i.e. sun), “ Mao” (Mah i.e. Moon), “Athsho” (Atash i.e. Fire), “Haoreoro”
(Shehrevar), Orthagno (Verethraghan), Havrro (Havarena – kingly glory), Nana
(Anahita) etc. All this is a syncretism of Buddhism and
P. P. Bulsara has stated that the various Brahmans of India, viz. the Magas, and the Gandharas of the North and the Kashmiri Brahmans and also those who in South India who were the Pahlavas near Kanchipuram or Kanjivarem, near Madras, were Iranian Athravans ,but due to the close social and religious contacts with the natives of India, lost their individuality and got merged with them in course of time.
There are many similarities regarding Fire Worship in the prayers of
Zoroastrian religion and in the Vedic hymns. The invocation praise,
glorification and asking boons and blessings from Athra or Agni is
almost the same.
Avesta, Yasna 33, para 12, 13, which are parts of the Ahunuvad Gatha and also in
the Atash Niayesh are the blessings which the devotee craves for, viz. purity,
strength, greatness and leadership, health and happiness. In the Vedic Hymns,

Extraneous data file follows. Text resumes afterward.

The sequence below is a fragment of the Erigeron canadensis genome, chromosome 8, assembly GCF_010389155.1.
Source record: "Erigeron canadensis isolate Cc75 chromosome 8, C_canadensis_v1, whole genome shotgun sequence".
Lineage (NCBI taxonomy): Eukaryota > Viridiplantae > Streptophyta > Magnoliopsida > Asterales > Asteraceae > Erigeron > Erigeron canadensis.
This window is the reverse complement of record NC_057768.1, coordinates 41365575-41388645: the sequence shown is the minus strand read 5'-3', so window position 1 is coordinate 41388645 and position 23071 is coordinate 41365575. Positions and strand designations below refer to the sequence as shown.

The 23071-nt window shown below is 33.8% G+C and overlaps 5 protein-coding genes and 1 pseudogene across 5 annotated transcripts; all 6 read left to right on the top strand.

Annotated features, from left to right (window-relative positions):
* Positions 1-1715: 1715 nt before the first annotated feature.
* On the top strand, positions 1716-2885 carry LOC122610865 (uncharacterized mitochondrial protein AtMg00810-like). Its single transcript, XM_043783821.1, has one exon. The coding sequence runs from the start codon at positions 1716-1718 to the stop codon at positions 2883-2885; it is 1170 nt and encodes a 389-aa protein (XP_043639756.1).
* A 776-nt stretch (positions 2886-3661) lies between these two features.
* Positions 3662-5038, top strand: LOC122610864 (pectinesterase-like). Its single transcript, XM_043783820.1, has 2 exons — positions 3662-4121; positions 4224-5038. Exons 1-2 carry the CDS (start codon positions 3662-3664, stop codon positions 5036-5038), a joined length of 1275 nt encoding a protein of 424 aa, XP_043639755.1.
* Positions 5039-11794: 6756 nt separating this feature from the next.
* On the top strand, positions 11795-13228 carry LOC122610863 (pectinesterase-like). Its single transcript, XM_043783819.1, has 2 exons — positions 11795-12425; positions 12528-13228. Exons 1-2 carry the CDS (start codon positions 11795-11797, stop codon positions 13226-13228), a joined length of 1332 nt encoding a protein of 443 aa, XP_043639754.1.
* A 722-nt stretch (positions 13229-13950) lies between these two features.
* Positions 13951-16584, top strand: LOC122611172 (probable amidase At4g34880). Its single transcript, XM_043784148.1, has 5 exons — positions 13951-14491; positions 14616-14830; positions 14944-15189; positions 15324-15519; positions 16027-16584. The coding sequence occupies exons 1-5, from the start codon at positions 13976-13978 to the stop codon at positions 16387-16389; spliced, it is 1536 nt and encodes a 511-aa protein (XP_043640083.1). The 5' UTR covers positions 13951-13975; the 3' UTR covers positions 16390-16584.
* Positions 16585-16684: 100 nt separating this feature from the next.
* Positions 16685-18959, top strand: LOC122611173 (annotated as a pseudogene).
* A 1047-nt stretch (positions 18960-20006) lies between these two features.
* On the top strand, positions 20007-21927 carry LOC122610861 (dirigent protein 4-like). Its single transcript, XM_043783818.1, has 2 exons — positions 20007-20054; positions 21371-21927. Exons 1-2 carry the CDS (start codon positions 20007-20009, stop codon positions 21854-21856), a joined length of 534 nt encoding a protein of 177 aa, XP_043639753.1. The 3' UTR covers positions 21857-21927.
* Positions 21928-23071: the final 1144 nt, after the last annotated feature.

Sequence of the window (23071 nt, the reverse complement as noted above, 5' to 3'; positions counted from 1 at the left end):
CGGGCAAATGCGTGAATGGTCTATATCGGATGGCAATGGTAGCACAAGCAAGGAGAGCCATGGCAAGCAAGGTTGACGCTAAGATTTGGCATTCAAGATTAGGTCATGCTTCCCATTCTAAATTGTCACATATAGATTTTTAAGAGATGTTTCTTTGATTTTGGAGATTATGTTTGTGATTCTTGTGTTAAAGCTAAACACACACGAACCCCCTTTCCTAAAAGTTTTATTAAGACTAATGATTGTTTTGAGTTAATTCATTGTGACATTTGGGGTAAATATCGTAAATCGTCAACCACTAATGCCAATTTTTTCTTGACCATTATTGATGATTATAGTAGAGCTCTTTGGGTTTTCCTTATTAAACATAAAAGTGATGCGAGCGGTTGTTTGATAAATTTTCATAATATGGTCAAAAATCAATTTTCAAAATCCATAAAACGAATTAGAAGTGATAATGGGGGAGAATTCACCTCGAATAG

Mandala V, hymn 26, purification by Agni is requested. The word “puthra” or
purifier is found in the Avesta also, “atash puther Ahuromazdao”
means the divine purifier, and also the son of Ahura Mazda. Fire in the Avesta
is exalted as “Mazishta Yazed”, i.e. the greatest angel, so in Mandala I hy,
146, he is “Mahah” or the great worthy One. The Atash Niayesh prayer
begins as “gorzeh khoreh avazayad…” i.e. may the “khore” (aura or brilliance) of
the fire be magnified. In the very first verse of the Rig-Veda, it is
stated “I magnify Agni.” Fire is the symbol of Divinity in the Avesta and
Nairosangh is the messenger who carries our prayers and supplications
quickly to God and also brings down the blessings to the worthy and righteous
devotee. Atash Nariosangh is stated with the same functions in the Vedas.
Athravan the name of the priest, is the same. The Hota in the Rig Veda is
identical with Zota in Avesta means the reciter of the hymns The word
Yasna corresponds to the Sanskrit word Yajna or sacrifice. The
Soma and the Homa are the same plants of which the juice is
Originally pure Vedism and pure Zoroastrianism were one. Later on
interpretations of words caused deviations.
Mills, Prof. Of Zend Philology, Oxford, states the “rita” of Veda is the “asha”
of the Avesta. “Kshatra” is “Khashathra”. “Aramati” is “Aramaiti”.
“Sarasvati” is “Haurvatat”. “Vasumanas”, which is “Vohumano” is the name of the
Vedic seer. Dr. Mills states , “the Avesta and the Veda are ancient sisters,